Count of Monte Cristo

Château d’If is so closely connected with Dumas’ books that many people believe there WAS a “man in an iron mask” and that he WAS imprisoned in Château d’If. False. And Edmond Dantès never existed. Dumas wrote the successful novel, “The Count of Monte Cristo” in 1844 about Edmond Dantès who is wrongfully convicted and imprisoned. He transforms himself into the Count and plots his revenge on those who were responsible for his seven years in prison at Château d’If. It’s an engaging story (and movie) that covers his horrible time in prison, his escape, how he gets rich, and his plan for vengeance.

Man In The Iron Mask

In the Three Musketeers trilogy, “Vicomte de Bragelonne: Ten Years Later”, the “man in the iron mask” appears.  He has to wear this mask to conceal his real identity, which is the identical twin of the King—King Louis XIV.  The three musketeers rally together to free this prisoner and have him replace the real King who they feel is a dictator and tyrant.  Leonardo DiCaprio starred in the popular movie of the same name in 1998. There has been speculation that Louis XIV did imprison someone and put him in a velvet (not iron) mask, but one isn’t sure if even that is true. Makes for a great story though.

4. Prison Conditions

As you can imagine, the prison conditions were pretty awful for the 17th century. You wouldn’t want to be a prisoner there. The cells were unsanitary, cramped, and full of disease. True dungeons.  A bed with a blanket? Fresh water? Well, you could pay a little extra each day for a private room, but that’s about it. There is graffiti from the 1800s and in the cells, the windows are very small. You basically lived in a concrete box.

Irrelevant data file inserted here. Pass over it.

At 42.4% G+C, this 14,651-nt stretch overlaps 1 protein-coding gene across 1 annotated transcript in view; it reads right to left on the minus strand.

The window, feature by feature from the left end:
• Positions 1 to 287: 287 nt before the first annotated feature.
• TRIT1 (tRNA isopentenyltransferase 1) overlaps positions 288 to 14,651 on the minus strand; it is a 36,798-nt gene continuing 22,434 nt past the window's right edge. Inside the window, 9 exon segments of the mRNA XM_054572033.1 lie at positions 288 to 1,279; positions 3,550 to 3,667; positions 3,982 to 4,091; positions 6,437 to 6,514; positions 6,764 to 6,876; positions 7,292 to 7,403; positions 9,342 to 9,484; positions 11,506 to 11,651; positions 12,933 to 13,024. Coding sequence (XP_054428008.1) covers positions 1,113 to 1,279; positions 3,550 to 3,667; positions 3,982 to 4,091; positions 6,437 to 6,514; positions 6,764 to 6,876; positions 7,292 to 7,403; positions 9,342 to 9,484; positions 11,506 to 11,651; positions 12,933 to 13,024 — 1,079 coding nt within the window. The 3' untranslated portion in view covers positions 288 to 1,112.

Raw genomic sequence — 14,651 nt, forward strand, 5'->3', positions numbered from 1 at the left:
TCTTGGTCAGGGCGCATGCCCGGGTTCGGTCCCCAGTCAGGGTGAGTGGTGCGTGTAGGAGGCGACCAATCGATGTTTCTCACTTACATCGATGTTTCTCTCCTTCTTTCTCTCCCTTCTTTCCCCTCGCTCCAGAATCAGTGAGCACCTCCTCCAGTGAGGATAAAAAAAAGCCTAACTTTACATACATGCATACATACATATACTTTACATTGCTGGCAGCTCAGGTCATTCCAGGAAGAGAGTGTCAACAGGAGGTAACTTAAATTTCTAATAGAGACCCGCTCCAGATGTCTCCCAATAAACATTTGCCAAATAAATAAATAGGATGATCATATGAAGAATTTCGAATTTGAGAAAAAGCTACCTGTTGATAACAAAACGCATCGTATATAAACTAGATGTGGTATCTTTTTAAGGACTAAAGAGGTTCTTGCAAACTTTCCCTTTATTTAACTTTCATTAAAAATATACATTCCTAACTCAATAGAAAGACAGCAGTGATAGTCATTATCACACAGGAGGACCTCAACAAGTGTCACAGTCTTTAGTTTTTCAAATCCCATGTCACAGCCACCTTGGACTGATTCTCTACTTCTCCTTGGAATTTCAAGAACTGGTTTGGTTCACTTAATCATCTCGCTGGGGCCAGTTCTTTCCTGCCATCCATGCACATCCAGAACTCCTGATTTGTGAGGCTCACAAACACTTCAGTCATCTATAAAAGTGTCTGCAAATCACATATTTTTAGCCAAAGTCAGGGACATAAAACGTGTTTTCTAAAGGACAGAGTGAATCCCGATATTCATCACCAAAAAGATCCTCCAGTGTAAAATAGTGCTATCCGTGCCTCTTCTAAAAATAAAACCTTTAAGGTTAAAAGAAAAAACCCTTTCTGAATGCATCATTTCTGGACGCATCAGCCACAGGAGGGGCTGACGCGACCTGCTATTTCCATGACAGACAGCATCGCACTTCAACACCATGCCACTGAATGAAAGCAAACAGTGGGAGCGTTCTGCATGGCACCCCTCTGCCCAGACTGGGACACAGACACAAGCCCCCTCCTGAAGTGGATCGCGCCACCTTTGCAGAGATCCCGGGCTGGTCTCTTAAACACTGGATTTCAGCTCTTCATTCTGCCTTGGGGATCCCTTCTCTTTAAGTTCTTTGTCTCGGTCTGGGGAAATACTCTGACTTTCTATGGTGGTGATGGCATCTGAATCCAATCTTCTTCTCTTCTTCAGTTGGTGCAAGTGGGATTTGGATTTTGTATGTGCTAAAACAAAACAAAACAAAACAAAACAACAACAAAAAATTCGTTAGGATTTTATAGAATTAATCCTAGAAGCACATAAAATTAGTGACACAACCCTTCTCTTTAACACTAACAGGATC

Count of Monte Cristo's cell (J. Chung)
Count of Monte Cristo’s cell (J. Chung)

Many cells have been dedicated to fictional and real prisoners. This is the sign indicating the cell where the “L’Homme au Masque de Fer”  (man in the iron mask) was held. It’s a legend that was taken from the Alexander Dumas book and Château d’If capitalizes on this. There are also cells dedicated to Edmond Dantès and the Count of Mirabeau (1774-1775).

So if you’re travelling to Marseille and have the time, taking an excursion to France’s version of Alcatraz, Château d’If,  is really enjoyable and merits a visit. And at Paris’ Relief Map Museum, there is a 3D construction of the island.

Visiting Château d’If

  • Cost: 8 Euros
  • Guided tours: are only in French

5. How To Get To Château d’If

Ferry back to Marseille from Chateau d'If (J. Chung)
Ferry back to Marseille from Chateau d’If (J. Chung)

Marseille’s old port has a few water shuttle companies that will take you to Château d’If. The cost to get to the island is around 11 Euros and entrance into the Château is 8 Euro.

And while the prison is open all year, you might not be able to get there if the waters are too rough. This happened to me in the month of January a few years ago. I was in Marseille and really wanted to go, but boats weren’t running.

The Château is closed Mondays except in the Spring and Summer.

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One Comment

  1. R barclay says:

    Merci! Très informatif.